Part One: Things Java Got Right

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[ 2006-January-08 16:48 ]

I love programming languages, probably because I spend a lot of time using them to express my thoughts. Currently, Java is probably the most widely used language for new software. I am not in love with Java, but I do think that its design got a number of things right. In my opinion, Java has been successful because its designers tried to address C++'s biggest flaws, without changing much else. This is a great example of a "worse is better" design, since they just patched the flaws in the most popular language of the time, instead of reinventing everything. This article describes the things that I think make Java a good language. Part Two is about Java's bad decisions.

Garbage Collection

Memory management is hard. Garbage collection is an elegant solution that eliminates the problem: just let the computer take care of it for you. Not having to remember to explicitly free objects makes writing programs easier and more reliable. The cost is that garbage collection can be less efficient, both in terms of the amount of memory consumed, and due to the CPU cycles for executing the garbage collection algorithm. However, modern garbage collectors can actually be faster for some applications. However, that hardly matters. The vast majority of code is not performance critical. The program will be written faster with garbage collection, which means you can spend more time optimizing the 1% where the performance really matters. There are some rare exceptions where garbage collection does not make sense, but for those cases we have the C programming language.

Memory Safety

A second class of common bugs are invalid memory accesses. These are also the kind of problem that commonly create exploitable security flaws. Java requires all memory accesses to be checked to ensure they are in fact valid. This is more expensive than C's "assume the programmer is right" model. The best example is that every array access includes a check to ensure that it is within the limits. Like garbage collection, this trades some runtime performance in order to make writing software easier.

Standard Library

A well-defined standard library makes it much easier for separately defined APIs to interact. In the C/C++ world, every API defines its own string and container types, which makes life miserable. Java, on the other hand, was defined at the beginning with a nice set of standard types: Unicode strings, containers and operating system objects like files and sockets. These types are critical, since nearly every application and API makes use of them. This makes code reuse much easier. There are other important parts of the standard library, but they are all somewhat application specific.

Runtime Dynamic Linking

Java is completely dynamically linked. The advantage is that only one class needs to be recompiled when it changes. This is very unlike C++, where nearly all the code that uses a class must be recompiled if it changes. This means that hacks are required to put C++ classes into shared libraries. With Java, this just works. This makes it easier to reuse code because shared libraries are easier to create. The cost is again, performance. Certain operations are more expensive because they must do look-ups at runtime, instead of using compile-time information.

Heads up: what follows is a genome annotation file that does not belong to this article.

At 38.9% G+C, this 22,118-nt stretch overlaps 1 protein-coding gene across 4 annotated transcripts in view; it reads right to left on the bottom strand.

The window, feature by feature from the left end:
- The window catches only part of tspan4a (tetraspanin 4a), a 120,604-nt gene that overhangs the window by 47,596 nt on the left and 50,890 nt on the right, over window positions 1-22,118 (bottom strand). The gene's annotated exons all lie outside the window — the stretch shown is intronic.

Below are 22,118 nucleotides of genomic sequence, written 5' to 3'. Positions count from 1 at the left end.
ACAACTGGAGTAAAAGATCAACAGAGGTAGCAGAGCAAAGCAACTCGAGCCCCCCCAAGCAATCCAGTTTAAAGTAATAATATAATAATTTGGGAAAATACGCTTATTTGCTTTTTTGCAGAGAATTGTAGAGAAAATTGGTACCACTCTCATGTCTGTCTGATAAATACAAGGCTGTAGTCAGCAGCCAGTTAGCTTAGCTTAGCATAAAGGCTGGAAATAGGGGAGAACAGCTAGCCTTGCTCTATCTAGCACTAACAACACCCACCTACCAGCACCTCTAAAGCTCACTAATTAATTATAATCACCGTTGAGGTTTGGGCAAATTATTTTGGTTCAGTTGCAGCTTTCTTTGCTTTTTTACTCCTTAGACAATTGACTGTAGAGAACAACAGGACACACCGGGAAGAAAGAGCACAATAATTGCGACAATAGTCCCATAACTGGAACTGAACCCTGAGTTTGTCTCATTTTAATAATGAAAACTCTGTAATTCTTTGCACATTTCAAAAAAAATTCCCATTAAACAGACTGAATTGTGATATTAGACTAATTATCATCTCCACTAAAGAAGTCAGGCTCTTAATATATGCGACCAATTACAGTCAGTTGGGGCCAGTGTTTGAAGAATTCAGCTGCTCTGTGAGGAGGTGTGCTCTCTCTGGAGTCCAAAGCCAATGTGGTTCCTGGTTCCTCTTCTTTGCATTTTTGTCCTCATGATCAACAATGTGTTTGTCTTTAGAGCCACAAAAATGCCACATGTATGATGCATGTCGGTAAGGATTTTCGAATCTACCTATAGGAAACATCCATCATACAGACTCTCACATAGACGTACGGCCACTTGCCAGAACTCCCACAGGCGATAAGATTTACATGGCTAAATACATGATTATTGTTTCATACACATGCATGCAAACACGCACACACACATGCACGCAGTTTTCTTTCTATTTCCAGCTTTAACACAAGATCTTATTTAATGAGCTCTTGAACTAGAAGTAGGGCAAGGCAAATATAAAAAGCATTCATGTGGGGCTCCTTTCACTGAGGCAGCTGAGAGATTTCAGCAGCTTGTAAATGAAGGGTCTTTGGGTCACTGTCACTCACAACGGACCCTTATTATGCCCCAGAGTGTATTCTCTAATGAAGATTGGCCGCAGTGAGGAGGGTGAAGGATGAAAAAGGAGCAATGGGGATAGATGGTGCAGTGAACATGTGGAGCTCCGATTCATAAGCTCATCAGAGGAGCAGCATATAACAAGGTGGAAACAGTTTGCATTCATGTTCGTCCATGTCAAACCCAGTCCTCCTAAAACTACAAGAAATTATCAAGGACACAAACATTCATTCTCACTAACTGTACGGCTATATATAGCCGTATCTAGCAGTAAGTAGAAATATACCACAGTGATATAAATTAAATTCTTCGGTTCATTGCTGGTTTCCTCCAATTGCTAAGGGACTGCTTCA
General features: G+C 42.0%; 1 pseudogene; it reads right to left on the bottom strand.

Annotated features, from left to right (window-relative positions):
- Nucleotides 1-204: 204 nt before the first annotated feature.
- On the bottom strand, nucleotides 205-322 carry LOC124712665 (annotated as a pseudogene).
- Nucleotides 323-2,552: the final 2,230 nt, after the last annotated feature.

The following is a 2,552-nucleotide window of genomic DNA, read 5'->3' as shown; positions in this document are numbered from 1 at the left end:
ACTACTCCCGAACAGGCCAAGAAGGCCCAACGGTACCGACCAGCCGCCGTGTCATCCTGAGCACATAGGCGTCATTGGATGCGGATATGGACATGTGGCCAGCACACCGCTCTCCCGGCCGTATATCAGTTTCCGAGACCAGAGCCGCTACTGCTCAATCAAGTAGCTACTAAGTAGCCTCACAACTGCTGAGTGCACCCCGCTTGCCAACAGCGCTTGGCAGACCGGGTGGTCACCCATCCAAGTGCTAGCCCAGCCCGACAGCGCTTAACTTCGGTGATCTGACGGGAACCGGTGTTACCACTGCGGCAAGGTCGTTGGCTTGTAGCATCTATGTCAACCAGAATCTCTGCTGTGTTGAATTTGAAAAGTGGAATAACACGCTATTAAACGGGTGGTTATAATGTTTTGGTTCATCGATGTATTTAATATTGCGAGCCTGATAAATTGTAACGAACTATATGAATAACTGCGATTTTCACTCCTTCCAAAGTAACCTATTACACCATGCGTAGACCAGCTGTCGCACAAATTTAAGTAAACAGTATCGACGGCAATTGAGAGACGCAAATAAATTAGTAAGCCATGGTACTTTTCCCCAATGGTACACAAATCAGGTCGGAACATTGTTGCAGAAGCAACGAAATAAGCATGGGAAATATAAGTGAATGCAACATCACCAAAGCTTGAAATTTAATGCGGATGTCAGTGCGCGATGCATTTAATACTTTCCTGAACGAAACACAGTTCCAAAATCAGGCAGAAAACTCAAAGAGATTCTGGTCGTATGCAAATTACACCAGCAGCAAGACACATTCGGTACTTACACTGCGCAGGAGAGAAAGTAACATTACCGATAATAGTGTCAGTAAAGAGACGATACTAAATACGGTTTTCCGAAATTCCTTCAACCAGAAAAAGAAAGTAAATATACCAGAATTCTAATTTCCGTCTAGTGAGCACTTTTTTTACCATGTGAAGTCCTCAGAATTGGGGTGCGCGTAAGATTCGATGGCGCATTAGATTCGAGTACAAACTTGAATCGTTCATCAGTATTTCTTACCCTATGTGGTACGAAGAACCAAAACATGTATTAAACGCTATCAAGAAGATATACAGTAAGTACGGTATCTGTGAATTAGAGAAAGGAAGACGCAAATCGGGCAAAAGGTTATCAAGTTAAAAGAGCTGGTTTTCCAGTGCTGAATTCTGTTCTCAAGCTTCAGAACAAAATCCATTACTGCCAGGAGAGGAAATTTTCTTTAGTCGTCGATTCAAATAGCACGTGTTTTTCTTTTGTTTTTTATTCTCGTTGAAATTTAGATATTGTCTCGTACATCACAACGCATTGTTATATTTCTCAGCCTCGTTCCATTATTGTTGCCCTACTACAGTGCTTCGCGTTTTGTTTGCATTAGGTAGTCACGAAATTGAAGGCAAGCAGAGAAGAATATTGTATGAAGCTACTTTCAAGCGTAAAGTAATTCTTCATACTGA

Platform Independent Bytecode

Java is not distributed as binary executables compiled for a specific CPU and operating system, but rather as platform independent bytecode. This is another decision that has performance implications, as it requires the end user system to have a compiler to translate the bytecode into native code. However, the advantage has been that people are more willing to invest in Java tools because they will be able to easily port them to any other platform.

Binary Standards

Many people in the open-source community have criticized Sun for not being "open" enough with what can carry the "Java" brand. I do not wish to defend or criticize either position here, but there has been one advantage to their strict requirements: Java implementations are binary compatible. Code compiled by one Java implementation can be used by another. This may seem trivial, but it is not. Using code code compiled by different C++ compilers is basically impossible. This leads to the horrible situation where companies that wish to provide APIs need to ship multiple versions of their libraries compiled with all the popular compilers. The reason is that the C++ standard only specifies the languange, whereas the Java standard also specifies the binary formats for the class files.


I could list a number of more minor decisions that I believe were good ones, but these are the ones that have had very significant, positive impact. If you look at this list, all the decisions make it easier to write correct programs and to reuse code. Most of these decisions hurt performance, in a general sense. However, the result is that programmers are more productive in Java than they are in C or C++ and that is the reason that Java is more popular. Many of these major decisions have positive interactions. For example, the strict binary standards and the standard library contribute to make the platform-independent bytecode easily portable. This type of synergy is a common characteristic of good design.